The aspect I want to address is the test-and-bonding ritual, and the role that Alpha and Beta play in the Male Social Matrix.  In essence, the interloper violated the tacit rules of the Sandbox by dickishly emasculating the married man, and severe consequences resulted.  He was attempting to be a Bull Alpha and make a move -- or at least test the waters -- on a woman who was clearly already claimed by another man.  Worse, he chose emasculation in a public venue to make his challenge, an arena where an overt display of confrontation would have been problematic due to the mixed nature of the event.

You see, had the party been men-only, then the dynamic would have changed dramatically.  If you attempt to verbally emasculate another man in a group of men, then it's either teasing banter between old friends or a direct challenge to be handled directly -- and knowing the difference between the two is an exclusion criteria for most groups of men.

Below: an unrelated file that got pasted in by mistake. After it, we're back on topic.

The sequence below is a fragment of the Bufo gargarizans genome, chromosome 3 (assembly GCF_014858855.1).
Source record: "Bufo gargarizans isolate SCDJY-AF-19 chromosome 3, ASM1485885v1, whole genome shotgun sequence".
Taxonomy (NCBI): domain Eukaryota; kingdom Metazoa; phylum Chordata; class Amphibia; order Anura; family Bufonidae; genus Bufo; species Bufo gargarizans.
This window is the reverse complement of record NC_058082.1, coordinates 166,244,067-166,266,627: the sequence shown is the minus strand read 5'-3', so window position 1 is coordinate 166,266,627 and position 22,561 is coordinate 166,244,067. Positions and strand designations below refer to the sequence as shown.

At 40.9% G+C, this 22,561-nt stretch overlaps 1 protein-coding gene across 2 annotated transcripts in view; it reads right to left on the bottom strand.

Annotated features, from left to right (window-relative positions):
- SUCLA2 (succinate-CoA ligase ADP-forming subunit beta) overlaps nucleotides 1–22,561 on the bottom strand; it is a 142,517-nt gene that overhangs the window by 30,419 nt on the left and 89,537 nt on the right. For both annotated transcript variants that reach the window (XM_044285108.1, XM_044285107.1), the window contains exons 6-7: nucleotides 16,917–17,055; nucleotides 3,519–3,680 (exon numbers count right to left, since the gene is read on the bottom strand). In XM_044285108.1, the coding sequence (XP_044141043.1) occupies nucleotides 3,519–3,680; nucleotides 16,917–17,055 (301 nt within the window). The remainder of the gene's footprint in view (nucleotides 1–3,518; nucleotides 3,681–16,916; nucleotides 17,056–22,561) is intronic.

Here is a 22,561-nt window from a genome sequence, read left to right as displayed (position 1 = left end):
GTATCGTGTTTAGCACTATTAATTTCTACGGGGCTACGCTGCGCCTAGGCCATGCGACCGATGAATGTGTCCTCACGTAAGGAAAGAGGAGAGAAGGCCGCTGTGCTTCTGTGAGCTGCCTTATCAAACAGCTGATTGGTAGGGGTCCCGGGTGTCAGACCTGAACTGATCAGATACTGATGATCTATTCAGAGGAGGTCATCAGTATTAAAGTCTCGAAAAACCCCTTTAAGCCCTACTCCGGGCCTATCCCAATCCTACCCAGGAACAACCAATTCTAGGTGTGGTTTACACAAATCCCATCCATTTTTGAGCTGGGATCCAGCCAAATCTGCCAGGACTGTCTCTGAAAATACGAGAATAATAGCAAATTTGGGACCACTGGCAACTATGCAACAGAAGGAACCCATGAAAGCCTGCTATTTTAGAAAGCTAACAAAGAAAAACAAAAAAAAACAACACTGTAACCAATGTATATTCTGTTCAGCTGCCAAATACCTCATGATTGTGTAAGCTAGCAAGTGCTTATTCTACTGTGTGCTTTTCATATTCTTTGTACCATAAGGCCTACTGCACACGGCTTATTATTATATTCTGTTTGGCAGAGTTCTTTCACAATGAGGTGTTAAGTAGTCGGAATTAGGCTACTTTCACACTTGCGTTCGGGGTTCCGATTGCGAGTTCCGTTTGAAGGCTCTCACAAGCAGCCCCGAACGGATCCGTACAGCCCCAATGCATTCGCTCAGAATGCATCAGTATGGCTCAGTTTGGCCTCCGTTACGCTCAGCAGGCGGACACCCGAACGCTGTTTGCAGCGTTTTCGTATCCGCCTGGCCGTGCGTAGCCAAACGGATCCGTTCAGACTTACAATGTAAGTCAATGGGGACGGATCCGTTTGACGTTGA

But if a dude is that much of an asshole as to call you "girly" in front of a bunch of other guys, then direct confrontation is required to counter the Asshole's play for dominance.  Since it was done in mixed company, the husband had to consider the ramifications of his actions not just on the Sandbox, but what it would have meant to his wife over on the Swing-set.  Women don't like direct confrontations, they like nice, pleasant little gatherings where gossip can flourish and they can stab each other in the back like civilized women.